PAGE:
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BARRETT-JACKSON • SCOTTSDALE, AZ to be tubbed. Well, someone messed up and took out the entire trunk floor. The damage was so extensive it required major surgery. At any rate, the catalog notes: “This car has been rebodied.” Perhaps that’s why, despite its rarity and condition, it sold for about half of the ACC price-guide median. It’s still a COPO with the mighty ZL1, but there is a story attached. #757.5-1970 PontIAc trAnS AM coupe. VIN: 228870N127815. White/black vinyl. Odo: 60,700 miles. 400-ci V8, 4-bbl, auto. Nice paint on a straight body. Hood sits a bit high, other panel lines are good. Very nice Endura plastic nose. Correct finish on window stainless, a couple of chromed-over blemishes on back bumper. Blue stripe decal is lifting at base of spoiler. Interior very nice, with a few small bumps/waves on dashpad. Equipped with factory a/c. Engine bay clean, with aftermarket hoses. Seller notes recently upgraded suspension and that it was lowered two inches. Comes with records of frame-off restoration. Cond: 2. better than most two-year-old cars. Underhood is clean and original. Photos show the underside of the car to be as clean as the top. Cond: 2. SOLD AT $99,000. A former ACC cover car (May–June 2018), where our Dale Novak called its $73,920 (ACC# 6863642) sale at Bonhams Amelia Island an incredible buy, especially considering it sold for $110k in late 2016 at Mecum Dallas (ACC# 6814167). It’s good to see the car recoup some of its past losses, and considering its rarity and the market for original cars, this one was again well bought. #1310-1970 CHEVROLET CHEVELLE SS LS6 2-dr hard top. VIN: 136370A137728. Cortez Silver/Parchment Pearl vinyl. Odo: 5,667 miles. 454-ci V8, 4-bbl, auto. Beautiful paint, far better than any GM plant was capable of in 1970. Super-straight body; the only negative is the trunk lid sits high, probably because of new rubber seals. Front bumper has minor waves but has correct factory sheen. Excellent window stainless. Beautiful interior—the only fault there is a Sha Na Na tape in the 8-track. I’d like to think anyone cool enough to drive this car would have better taste. Underhood correct and detailed, with period Delco battery. Comes with build sheets, books and awards. Cond: 1-. SOLD AT $45,100. One of just 3,196 Trans Ams in the model’s sophomore year. Sold well below the ACC median of $55k; I couldn’t find any glaring issues, so perhaps the buyers were put off by the modified suspension, which might give it a “street racer” image instead of a blue-chip collectible one. #1283-1970 oldSMobIle 442 W-30 2-dr hard top. VIN: 344870M182832. Twilight Blue/ blue vinyl. Odo: 81,785 miles. 455-ci V8, 4-bbl, 4-sp. Original paint shows a bit of age, but has a nice shine and was good enough to win a preservation-class award at a concours last year. Front bumper has some light wear and scratches, as does the stainless, but with a car this age and with this many miles, comments about age and wear are just nit-picking. The interior shows SOLD AT $159,500. A sub-6k mile, matchingnumbers car that underwent a full restoration in 2000 using original and date-coded parts, this car has won nearly 100 first place awards since. Well equipped with Cowl Induction hood, 12-bolt rear with Positraction and a 3:31 ratio, buckets and console. Fully priced, but it’s not likely you’ll find a nicer one. Original MSRP was $4,682.55. #432-1972 CHEVROLET C10 Super Cheyenne pickup. VIN: CCE142B142489. Blue & white/blue vinyl & cloth. Odo: 20,231 miles. 350ci V8, 4-bbl, 3-sp. Well-applied, recent paint. No signs of use or abuse. Side trim likely repop. Good window trim. Spotless interior largely stock. Houndstooth seat covers fit well. Nice dash fitted with modern radio. Speakers in door panels. Driver’s door-lock plunger broken off. Engine bay not open. Cond: 2. March–April 2019 77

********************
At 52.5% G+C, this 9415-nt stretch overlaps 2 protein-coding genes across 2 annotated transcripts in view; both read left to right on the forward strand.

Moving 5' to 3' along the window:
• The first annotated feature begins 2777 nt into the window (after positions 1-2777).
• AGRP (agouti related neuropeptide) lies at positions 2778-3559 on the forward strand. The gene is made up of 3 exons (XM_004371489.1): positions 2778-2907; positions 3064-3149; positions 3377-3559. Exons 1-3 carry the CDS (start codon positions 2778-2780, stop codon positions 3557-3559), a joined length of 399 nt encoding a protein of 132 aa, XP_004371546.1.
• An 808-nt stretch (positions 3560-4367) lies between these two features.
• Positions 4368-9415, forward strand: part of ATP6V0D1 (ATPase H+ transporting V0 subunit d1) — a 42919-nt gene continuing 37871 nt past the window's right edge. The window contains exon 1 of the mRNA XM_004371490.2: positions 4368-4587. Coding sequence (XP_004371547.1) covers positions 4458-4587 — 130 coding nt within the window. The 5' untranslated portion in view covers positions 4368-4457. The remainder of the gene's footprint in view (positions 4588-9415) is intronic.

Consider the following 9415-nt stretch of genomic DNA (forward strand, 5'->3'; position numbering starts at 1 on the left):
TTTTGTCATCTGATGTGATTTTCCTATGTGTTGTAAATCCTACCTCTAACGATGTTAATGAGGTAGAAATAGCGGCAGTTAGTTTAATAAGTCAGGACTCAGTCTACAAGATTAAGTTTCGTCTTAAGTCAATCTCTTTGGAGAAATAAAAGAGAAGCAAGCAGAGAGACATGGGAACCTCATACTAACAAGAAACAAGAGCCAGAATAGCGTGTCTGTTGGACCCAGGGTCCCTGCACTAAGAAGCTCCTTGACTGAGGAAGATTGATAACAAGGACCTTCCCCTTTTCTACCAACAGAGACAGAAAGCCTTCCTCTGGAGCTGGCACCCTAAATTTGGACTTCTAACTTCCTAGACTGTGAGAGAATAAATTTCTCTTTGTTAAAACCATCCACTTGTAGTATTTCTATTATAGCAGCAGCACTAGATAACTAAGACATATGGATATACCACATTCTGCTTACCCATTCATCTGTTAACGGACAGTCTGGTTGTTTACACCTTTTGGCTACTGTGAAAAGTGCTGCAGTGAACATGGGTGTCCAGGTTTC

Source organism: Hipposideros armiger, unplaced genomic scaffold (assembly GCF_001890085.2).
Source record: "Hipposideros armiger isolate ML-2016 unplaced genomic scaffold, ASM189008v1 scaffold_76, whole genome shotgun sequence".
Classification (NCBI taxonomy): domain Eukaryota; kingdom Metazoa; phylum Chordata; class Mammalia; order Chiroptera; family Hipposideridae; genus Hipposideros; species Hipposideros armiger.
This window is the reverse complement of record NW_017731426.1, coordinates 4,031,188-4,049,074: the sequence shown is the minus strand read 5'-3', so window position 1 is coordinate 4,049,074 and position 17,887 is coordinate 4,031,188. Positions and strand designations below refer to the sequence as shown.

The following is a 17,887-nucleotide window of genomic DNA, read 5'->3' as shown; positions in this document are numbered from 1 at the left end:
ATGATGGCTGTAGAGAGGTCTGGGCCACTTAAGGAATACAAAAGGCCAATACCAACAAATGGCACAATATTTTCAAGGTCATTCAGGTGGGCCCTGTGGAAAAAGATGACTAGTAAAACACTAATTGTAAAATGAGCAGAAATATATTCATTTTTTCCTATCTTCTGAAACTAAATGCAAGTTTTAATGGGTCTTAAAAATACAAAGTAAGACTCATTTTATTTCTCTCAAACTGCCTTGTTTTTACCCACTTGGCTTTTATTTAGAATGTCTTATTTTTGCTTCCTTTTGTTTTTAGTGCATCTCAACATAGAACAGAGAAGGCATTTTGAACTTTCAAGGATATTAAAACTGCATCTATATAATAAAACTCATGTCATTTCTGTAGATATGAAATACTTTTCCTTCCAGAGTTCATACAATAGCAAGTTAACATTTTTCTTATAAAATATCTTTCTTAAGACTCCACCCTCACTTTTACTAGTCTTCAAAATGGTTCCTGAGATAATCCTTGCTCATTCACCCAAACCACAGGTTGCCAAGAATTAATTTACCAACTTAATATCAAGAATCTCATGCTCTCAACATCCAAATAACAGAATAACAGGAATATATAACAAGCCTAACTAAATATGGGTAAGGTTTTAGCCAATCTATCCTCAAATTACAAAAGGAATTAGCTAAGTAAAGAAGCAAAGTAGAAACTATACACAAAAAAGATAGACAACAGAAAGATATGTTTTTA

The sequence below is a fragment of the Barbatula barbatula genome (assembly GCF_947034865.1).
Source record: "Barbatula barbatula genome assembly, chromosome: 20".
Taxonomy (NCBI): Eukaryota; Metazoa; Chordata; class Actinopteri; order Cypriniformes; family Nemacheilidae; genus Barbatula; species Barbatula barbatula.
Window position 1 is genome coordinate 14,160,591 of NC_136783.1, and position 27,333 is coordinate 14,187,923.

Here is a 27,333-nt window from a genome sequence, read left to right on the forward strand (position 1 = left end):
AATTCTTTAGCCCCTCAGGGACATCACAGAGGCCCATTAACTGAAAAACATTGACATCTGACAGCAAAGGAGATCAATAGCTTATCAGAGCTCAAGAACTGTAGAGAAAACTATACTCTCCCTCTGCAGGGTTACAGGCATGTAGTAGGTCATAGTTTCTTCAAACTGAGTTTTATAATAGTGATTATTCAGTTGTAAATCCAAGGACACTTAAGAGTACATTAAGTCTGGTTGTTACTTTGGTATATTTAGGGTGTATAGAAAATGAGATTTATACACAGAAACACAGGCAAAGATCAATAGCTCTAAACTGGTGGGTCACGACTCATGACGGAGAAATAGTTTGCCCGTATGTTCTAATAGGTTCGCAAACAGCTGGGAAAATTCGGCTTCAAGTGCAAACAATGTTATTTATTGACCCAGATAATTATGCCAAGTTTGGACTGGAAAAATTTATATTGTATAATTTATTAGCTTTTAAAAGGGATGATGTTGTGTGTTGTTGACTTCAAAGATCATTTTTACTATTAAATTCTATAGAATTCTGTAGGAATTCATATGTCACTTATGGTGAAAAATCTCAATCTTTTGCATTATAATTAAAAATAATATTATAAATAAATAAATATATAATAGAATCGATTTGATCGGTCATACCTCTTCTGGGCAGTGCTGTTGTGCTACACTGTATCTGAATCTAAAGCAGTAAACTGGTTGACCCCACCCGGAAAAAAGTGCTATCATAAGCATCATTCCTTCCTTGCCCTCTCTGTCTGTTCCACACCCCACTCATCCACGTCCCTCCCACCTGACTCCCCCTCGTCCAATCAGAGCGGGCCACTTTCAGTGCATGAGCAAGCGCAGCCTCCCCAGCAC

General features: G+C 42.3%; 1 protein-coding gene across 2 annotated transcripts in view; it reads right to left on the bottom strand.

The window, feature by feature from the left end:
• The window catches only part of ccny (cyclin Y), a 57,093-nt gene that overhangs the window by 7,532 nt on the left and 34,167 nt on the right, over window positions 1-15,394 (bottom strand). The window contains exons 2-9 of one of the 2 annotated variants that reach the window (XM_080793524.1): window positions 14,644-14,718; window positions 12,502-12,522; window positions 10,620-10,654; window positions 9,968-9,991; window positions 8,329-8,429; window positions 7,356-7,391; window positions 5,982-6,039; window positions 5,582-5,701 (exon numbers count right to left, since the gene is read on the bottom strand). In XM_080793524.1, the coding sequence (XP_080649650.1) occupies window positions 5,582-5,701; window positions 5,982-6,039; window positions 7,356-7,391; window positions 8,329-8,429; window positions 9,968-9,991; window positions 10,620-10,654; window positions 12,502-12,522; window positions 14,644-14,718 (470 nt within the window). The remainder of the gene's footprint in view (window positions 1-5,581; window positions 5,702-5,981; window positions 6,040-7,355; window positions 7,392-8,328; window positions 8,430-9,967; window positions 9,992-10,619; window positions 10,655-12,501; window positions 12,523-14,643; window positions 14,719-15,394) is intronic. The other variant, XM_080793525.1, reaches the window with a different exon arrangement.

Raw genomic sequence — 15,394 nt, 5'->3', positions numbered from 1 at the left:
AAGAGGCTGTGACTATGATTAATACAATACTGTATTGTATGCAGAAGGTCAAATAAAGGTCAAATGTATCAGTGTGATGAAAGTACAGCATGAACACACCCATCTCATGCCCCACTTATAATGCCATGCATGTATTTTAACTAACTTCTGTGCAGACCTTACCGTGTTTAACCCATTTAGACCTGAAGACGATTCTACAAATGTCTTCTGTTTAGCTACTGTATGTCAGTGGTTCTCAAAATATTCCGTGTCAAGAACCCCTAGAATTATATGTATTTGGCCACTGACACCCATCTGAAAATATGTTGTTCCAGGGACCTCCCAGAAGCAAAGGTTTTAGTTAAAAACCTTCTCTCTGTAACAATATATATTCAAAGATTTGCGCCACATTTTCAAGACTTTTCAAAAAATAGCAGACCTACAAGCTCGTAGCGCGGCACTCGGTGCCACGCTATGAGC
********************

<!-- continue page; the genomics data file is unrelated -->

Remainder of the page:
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BARRETT-JACKSON • SCOTTSDALE, AZ given condition and rarity, I’ll say it was well bought. The 1LE is offered on 2019 cars, meaning this one will hopefully go to a collection rather than the track. CORVETTE SOLD AT $36,300. The Super Cheyenne package included heavy-duty suspension, brakes, shocks and springs. With the integral cab lights and bed rails, this certainly looks the part of a top-of-the-line pickup from the period. Last seen last year at this same sale, where it brought $40,700 (ACC# 6862419). The 1967–72 Chevy trucks are the poster child for rising truck values; I can’t explain why this unit lost almost $4k in a year. Could be it got lost in the shuffle of so many trucks at Barrett-Jackson. Suffice it to say, the price paid is very fair in today’s market and may look like a bargain next year. #1532-1992 CHEVROLET CAMARO Z/28 1LE coupe. VIN: 1G1FP23F9NL107659. Blue/gray cloth. Odo: 1,961 miles. 5.0-L fuel-injected V8, 5-sp. Well-cared-for original paint (with plenty of official, factory orange peel) marred only by a chip on driver’s door. Dash in excellent shape; seat foam is aging, so seat covers are baggy. RPO 1LE includes upgraded brakes, an aluminum driveshaft, baffled fuel tank, special shocks, stiffer suspension, 145-mph speedo, 5,000-rpm tach, oil cooler and no fog lights (to clear the grille for more cooling). Most, like this car, deleted anything that might sap power or add weight. This one has hand-crank windows. Nice wheels and tires. Hood not open. Cond: 2. #1353-1953 CHEVROLET CORVETTE roadster. VIN: E53F001290. Polo White/black cloth/ red vinyl. Odo: 30,298 miles. 235-ci 150-hp I6, 3x1-bbl, auto. Number 290 of the 300 Corvettes produced in the inaugural year. An older restoration with the expected chips, the worst being a somewhat touched-up two-inch chip at the leading edge of the passenger’s door. Sink marks visible on hood, including a two-inch circle, but no cracking. The fiberglass bodies on these are notoriously bad. However, this one has decent gaps, but both doors and trunk sit proud. Fresh interior likely better than new. Wide whitewalls are yellowing. Engine bay is clean and correct, but has modern battery. Cond: 2. high-performance brakes, subtle indirect LED lights, and custom engine cover over the supercharged LS1. Cond: 1. SOLD AT $269,500. Builder/seller told me he bought it as a ’54 body with no chassis or powertrain. In other words, no running ’54 Corvettes were harmed in the making of this custom. Multiple Ridler and Goodguys award winner and featured in several magazines. Now, $269k is a lot of money for any car, and I’m not normally a fan of too-perfect customs, but this car is well worth the money. SOLD AT $220,000. Restored about 20 years and 800 miles ago by NASCAR driver Mark Martin, and on display in his museum for a while. In California since 2008 and recent service includes new brake, cylinders, a valve job and new interior. As it sits, it would be a fine museum display or, with new tires, a good driver, but before heading to a show field, it will need some work. Well sold for condition. SOLD AT $46,200. Sold at Barrett-Jackson Las Vegas in 2017 for $31,900 (ACC# 6852673). What makes this car special is the 1LE RPO option code, which produced specially equipped cars for SCCA Showroom Stock racing. The option was first offered in 1989, and 1992 had the highest production of the third-generation cars, with only 116 non-a/c units produced. These are so rare they’re not in my various price guides, so 78 AmericanCarCollector.com #1354-1954 CHEVROLET CORVETTE custom convertible. VIN: E54S004299. Soul Red/red fiberglass/Deep Earth leather. Odo: 265 miles. 5.7-L supercharged V8, auto. Exceptional work on a full-blown, no-expense-spared, show custom. A real ’54 body, widened three inches in rear and just under two up front, on a custom frame with C4 suspension. Doors modified for power windows (remember, the early C1 Corvettes had side curtains). A ’56 top and windshield were added to give the car the look of the 1954 Motorama Corvette show car. Clever touches abound, my favorite being custom CNCmachined fender trim having a cut-out “Corvette” which illuminates with flashers. Vintage Air a/c system, custom wheels, custom gauges, #781.1-1961 CHEVROLET CORVETTE convertible. VIN: 10867S110883. Roman Red/white vinyl/red vinyl. Odo: 888 miles. 283-ci 270-hp V8, 2x4-bbl, 4-sp. NCRS Top Flight award winner, so not much to nit-pick. Straight body, stainless trim fits perfectly. Trunk sits slightly high, as does rear of driver’s door. Paint has minor polishing marks. Correct T-3 headlights. Seller claims original, not repro, spinner hubcaps. Frame painted gloss black. Beautiful interior with red and black carpets and ’60s-style seat belts. Cond: 2+. SOLD AT $99,000. Last seen at the 2005 Russo and Steele Scottsdale auction, where it sold for a then-hefty $77,785 (ACC# 1562205). At that time, our reporter noted it in 2+ condition, with a fresh restoration, and summed it up as a “Scottsdale price but not completely crazy.” If it’s the same restoration, it’s been very well taken care of. Sold right where it should have; buyer and seller should be very happy. #1070.1-1966 CHEVROLET CORVETTE coupe. VIN: 194377S109814. Marlboro Maroon/ black vinyl. Odo: 78,938 miles. 427-ci 390-hp V8, 4-bbl, 4-sp. A matching-numbers, one-owner car until 2010, and verified as the real deal by Cor